Mercedes-Benz is taking another big step towards achieving its climate goals, as the automaker announced its plans to install a “double-digit” number of wind turbines at its Papenburg test track in Northern Germany. The new wind farm expects to generate over 100 MW output by 2025, amounting to over 15% of Mercedes-Benz’s annual electricity usage in Germany.
The German luxury automaker has been actively pursuing its climate goals, including slashing its emissions in half by 2030 (its halfway mark) and achieving complete carbon neutrality by 2039. Furthermore, unlike some automakers, Mercedes is committing to an all-electric future with EV models in all segments. All new vehicle architectures will be geared toward electric models from 2025.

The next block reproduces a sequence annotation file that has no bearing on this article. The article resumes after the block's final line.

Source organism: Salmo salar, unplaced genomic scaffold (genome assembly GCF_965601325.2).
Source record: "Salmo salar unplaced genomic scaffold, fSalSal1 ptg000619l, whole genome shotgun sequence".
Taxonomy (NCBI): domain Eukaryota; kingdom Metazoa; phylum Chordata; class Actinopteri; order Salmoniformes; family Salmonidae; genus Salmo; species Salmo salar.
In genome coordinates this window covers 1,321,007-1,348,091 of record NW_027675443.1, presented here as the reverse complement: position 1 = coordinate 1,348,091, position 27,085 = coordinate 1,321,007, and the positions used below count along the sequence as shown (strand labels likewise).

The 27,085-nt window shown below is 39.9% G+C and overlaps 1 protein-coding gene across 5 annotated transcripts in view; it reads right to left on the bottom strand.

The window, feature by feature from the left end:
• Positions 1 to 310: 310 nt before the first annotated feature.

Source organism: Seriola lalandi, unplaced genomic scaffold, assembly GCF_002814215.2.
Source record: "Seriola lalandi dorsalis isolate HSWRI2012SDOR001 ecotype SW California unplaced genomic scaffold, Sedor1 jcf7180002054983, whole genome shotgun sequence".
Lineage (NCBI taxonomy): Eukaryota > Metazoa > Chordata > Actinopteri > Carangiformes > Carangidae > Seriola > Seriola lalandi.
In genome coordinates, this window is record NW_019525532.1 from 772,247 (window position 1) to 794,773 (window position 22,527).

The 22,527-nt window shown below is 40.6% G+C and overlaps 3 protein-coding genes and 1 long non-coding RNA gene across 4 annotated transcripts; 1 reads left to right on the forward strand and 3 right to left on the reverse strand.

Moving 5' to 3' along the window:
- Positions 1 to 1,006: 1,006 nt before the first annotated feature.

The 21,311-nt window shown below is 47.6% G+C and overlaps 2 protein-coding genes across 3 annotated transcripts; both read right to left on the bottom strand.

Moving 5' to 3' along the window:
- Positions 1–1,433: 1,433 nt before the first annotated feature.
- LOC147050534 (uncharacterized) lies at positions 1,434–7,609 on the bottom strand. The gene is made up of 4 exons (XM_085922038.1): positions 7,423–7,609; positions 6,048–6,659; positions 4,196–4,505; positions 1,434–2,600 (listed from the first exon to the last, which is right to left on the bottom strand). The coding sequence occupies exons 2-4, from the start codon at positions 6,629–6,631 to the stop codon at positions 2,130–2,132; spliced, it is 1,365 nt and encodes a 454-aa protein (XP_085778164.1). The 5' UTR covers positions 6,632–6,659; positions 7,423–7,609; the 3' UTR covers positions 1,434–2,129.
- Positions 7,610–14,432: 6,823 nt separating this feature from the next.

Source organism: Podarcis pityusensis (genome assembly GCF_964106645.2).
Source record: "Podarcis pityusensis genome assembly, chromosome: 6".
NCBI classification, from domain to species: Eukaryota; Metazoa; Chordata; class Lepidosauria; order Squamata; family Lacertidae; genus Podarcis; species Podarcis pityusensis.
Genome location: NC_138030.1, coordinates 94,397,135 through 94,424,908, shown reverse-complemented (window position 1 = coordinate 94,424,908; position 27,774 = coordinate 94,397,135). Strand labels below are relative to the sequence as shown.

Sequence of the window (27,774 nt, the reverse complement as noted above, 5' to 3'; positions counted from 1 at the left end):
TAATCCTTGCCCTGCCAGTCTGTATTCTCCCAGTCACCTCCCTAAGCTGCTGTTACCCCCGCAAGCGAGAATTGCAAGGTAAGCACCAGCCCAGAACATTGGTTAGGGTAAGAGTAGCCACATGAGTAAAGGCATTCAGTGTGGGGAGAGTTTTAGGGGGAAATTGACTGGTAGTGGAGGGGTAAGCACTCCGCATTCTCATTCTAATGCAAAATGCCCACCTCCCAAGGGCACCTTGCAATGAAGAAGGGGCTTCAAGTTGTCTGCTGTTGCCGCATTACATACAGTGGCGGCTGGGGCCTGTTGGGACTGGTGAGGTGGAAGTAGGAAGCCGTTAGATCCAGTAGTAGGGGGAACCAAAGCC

In April, Mercedes-Benz said it was looking to cover 70% of its energy needs by 2030 from renewable sources, up from 50% previously. About 15% is expected from solar or wind sources connected to the automaker’s facilities. More importantly, starting this year, Mercedes says it will only purchase electricity for its facilities (over 100 locations total) from renewable energy sources. The automaker is already progressing towards its goals. Since the beginning of this year, production at all Mercedes car and van plants has been carbon neutral. Mercedes installing wind turbines at its test track in Germany is another step in the right direction as the company continues progressing on its climate goals.
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